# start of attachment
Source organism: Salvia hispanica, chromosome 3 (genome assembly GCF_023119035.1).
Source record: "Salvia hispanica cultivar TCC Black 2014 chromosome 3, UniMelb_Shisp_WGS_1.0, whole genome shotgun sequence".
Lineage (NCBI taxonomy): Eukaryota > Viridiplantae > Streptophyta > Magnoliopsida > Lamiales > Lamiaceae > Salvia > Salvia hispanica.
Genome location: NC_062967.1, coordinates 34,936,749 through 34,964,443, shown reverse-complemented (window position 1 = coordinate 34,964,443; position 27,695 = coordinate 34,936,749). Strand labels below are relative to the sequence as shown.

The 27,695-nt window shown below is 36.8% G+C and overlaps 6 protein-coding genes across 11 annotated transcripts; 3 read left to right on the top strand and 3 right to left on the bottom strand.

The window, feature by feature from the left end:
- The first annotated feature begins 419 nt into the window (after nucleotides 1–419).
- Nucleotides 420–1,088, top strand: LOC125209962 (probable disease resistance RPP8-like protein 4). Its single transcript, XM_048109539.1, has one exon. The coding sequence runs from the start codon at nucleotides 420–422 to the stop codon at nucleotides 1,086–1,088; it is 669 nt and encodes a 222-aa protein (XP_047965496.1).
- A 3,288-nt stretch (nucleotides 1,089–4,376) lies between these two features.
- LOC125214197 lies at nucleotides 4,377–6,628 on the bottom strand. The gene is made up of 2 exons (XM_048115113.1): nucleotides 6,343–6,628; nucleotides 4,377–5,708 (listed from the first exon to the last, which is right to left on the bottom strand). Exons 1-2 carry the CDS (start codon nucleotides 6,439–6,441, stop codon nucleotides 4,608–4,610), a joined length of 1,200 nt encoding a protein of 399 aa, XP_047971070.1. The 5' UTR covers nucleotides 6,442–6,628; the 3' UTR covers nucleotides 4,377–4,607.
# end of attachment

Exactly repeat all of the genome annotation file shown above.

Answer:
Source organism: Salvia hispanica, chromosome 3 (genome assembly GCF_023119035.1).
Source record: "Salvia hispanica cultivar TCC Black 2014 chromosome 3, UniMelb_Shisp_WGS_1.0, whole genome shotgun sequence".
Lineage (NCBI taxonomy): Eukaryota > Viridiplantae > Streptophyta > Magnoliopsida > Lamiales > Lamiaceae > Salvia > Salvia hispanica.
Genome location: NC_062967.1, coordinates 34,936,749 through 34,964,443, shown reverse-complemented (window position 1 = coordinate 34,964,443; position 27,695 = coordinate 34,936,749). Strand labels below are relative to the sequence as shown.

The 27,695-nt window shown below is 36.8% G+C and overlaps 6 protein-coding genes across 11 annotated transcripts; 3 read left to right on the top strand and 3 right to left on the bottom strand.

The window, feature by feature from the left end:
- The first annotated feature begins 419 nt into the window (after nucleotides 1–419).
- Nucleotides 420–1,088, top strand: LOC125209962 (probable disease resistance RPP8-like protein 4). Its single transcript, XM_048109539.1, has one exon. The coding sequence runs from the start codon at nucleotides 420–422 to the stop codon at nucleotides 1,086–1,088; it is 669 nt and encodes a 222-aa protein (XP_047965496.1).
- A 3,288-nt stretch (nucleotides 1,089–4,376) lies between these two features.
- LOC125214197 lies at nucleotides 4,377–6,628 on the bottom strand. The gene is made up of 2 exons (XM_048115113.1): nucleotides 6,343–6,628; nucleotides 4,377–5,708 (listed from the first exon to the last, which is right to left on the bottom strand). Exons 1-2 carry the CDS (start codon nucleotides 6,439–6,441, stop codon nucleotides 4,608–4,610), a joined length of 1,200 nt encoding a protein of 399 aa, XP_047971070.1. The 5' UTR covers nucleotides 6,442–6,628; the 3' UTR covers nucleotides 4,377–4,607.